Finances / Minimalism

Paying off debt sucks, but these things help it suck less.

Over the last few years I’ve been determined to get that disgusting, nerve wrecking, life sucking, student loan debt left over from community college out of my way. I didn’t even finish my degree!

I heard great things about the Dave Ramsey program. In fact, I knew a couple that got out $45,000 in debt within three years following his plan. So I sipped the Kool-Aid and checked out The Total Money Make Over from the library.

I rearranged my whole life to get out of debt. After a year of feeling like a toddler hanging by a floaty in the deep end, I did it! I was and still am debt free! No credit card/car/student loans payments! 

The toughest thing about managing debt and living life, was the living life part. Unlike married couples I talked to about the Dave Ramsey plan, I was, well, unmarried. Which meant, they had someone to get excited with while chipping away at debt and more importantly, accountability. I wanted an accountability partner because who would know if I took a $120 Target trip? Not my invisible spouse, not my debt collectors. Just me.

jayz

If you have a hard time managing money and want to get out of debt these tips might help! 

Downsize – One of the best decisions I made to get the debt ball rolling was moving. I found some lovely roommates looking for someone to take up their spare room for a fraction of what my rent was. My monthly bills instantly went down $750. Ching-a-ling.

What else can you downsize? Phone bill, car insurance? Maybe share a Netflix or iTunes plan? Go to a different gym? Search the city for free yoga classes? Find a roommate? There a tons of ways to cut down monthly bills. Be creative!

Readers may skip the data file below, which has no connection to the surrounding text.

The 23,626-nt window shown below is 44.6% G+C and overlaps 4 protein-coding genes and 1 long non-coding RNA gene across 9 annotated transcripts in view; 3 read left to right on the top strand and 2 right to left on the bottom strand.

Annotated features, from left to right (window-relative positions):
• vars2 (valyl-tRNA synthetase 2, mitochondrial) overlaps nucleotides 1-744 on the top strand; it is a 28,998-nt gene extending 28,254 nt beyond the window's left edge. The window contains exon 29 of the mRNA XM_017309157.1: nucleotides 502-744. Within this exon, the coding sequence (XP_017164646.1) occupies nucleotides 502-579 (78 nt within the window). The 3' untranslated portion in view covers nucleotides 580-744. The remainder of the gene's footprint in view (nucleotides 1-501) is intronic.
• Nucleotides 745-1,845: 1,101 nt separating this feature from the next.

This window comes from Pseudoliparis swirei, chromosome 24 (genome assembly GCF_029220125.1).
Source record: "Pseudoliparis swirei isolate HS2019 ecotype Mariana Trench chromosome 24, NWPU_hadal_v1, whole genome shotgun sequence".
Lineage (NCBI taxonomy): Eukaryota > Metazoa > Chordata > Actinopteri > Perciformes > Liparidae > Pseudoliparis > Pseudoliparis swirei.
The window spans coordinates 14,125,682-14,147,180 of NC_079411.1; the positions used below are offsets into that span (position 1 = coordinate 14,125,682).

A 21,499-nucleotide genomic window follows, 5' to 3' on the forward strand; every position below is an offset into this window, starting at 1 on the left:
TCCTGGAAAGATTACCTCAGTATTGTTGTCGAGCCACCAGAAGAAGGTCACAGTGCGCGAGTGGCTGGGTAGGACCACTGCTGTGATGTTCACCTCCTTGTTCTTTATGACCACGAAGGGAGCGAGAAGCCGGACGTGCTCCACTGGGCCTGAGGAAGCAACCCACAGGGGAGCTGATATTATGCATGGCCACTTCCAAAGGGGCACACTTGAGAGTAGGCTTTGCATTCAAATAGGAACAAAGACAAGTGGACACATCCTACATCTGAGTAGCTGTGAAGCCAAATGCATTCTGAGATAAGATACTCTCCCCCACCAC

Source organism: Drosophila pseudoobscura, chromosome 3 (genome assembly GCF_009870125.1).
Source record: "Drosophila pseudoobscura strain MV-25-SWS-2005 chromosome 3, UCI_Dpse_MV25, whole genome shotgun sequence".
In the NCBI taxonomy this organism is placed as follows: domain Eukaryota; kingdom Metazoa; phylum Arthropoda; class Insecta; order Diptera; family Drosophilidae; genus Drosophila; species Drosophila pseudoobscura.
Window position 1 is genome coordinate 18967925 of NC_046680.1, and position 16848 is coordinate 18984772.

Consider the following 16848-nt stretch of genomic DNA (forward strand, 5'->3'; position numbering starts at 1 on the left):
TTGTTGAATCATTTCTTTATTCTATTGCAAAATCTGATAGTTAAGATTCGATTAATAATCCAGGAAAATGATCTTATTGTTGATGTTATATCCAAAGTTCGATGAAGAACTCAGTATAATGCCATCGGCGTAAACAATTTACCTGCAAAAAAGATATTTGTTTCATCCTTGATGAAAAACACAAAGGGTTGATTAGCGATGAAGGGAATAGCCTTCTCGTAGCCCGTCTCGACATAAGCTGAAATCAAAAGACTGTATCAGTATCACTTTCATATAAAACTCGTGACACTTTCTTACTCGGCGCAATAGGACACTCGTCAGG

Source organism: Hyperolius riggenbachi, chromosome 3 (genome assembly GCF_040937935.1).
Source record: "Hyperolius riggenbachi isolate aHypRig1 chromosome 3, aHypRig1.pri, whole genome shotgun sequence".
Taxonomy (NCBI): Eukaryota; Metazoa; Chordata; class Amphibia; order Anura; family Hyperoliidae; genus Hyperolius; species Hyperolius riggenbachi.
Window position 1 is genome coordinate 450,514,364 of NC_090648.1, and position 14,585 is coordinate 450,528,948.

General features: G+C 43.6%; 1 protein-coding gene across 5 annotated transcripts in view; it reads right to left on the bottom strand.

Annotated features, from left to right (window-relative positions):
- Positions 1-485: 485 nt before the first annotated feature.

Sale your crap – “If it’s not beautiful for useful, get rid of it.” I’m a big fan of the minimalist movement. I had too much stuff. When I was moving and couldn’t take everything with me. So I put almost everything on Craigslist. I sold desks, tables, clothes, decorations, even my bed. (The room I was moving in had a bed, so why did I need my crappy one?) At the end of the day, I made somewhere between $800-1200 in sales. I don’t know the exact number because when I made a sale, I went to the bank, deposited the money then made a payment on my loans.

Get help – Two words, finical advisor. God placed some brilliant people around me and I’m sure he’s done the same for you. I know a fantastic business man that shares similar beliefs, so we had a meeting. Which turned into several meetings. You know how I was all unmarried and lonely in my decisions? Not any more! And the only thing more difficult to face with poor money decisions than a spouse is a finical advisor.

Be consistent – As frustrating as it can be, being consistent is the most powerful choice to make in this process. It’s exciting to make big payments after you sell or cut down on bills, but be consistent with your original payments too. 

Celebrate – Did you pay off a gnarly $1,000? Buy a dress! Buy baseball tickets! You deserve a little splurge. Remember it’s okay to have a fun in the process, it doesn’t have to be completely life sucking. When you’re done really, really celebrate! Go on a trip! Have a party! Or whatever else will help you soak in the joy of being a free bird.

I love writing about saving hacks hacks, so I hope you’ve enjoyed this post. I’ll be sharing more tips soon!

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